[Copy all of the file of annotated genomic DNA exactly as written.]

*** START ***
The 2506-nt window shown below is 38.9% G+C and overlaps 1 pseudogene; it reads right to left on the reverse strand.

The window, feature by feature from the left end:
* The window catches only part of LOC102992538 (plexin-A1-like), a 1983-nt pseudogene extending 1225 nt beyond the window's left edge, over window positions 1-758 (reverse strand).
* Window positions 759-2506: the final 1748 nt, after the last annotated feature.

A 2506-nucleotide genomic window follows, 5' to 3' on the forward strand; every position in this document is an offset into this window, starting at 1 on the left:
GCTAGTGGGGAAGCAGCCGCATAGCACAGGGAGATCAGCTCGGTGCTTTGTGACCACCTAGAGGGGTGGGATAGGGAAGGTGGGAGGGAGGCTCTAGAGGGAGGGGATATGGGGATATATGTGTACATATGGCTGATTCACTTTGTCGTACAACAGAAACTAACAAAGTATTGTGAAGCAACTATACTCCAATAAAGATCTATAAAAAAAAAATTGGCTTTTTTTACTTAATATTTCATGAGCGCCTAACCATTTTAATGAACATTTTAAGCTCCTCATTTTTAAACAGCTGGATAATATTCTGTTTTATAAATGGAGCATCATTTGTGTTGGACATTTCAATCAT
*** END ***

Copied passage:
The 2506-nt window shown below is 38.9% G+C and overlaps 1 pseudogene; it reads right to left on the reverse strand.

The window, feature by feature from the left end:
* The window catches only part of LOC102992538 (plexin-A1-like), a 1983-nt pseudogene extending 1225 nt beyond the window's left edge, over window positions 1-758 (reverse strand).
* Window positions 759-2506: the final 1748 nt, after the last annotated feature.

A 2506-nucleotide genomic window follows, 5' to 3' on the forward strand; every position in this document is an offset into this window, starting at 1 on the left:
GCTAGTGGGGAAGCAGCCGCATAGCACAGGGAGATCAGCTCGGTGCTTTGTGACCACCTAGAGGGGTGGGATAGGGAAGGTGGGAGGGAGGCTCTAGAGGGAGGGGATATGGGGATATATGTGTACATATGGCTGATTCACTTTGTCGTACAACAGAAACTAACAAAGTATTGTGAAGCAACTATACTCCAATAAAGATCTATAAAAAAAAAATTGGCTTTTTTTACTTAATATTTCATGAGCGCCTAACCATTTTAATGAACATTTTAAGCTCCTCATTTTTAAACAGCTGGATAATATTCTGTTTTATAAATGGAGCATCATTTGTGTTGGACATTTCAATCAT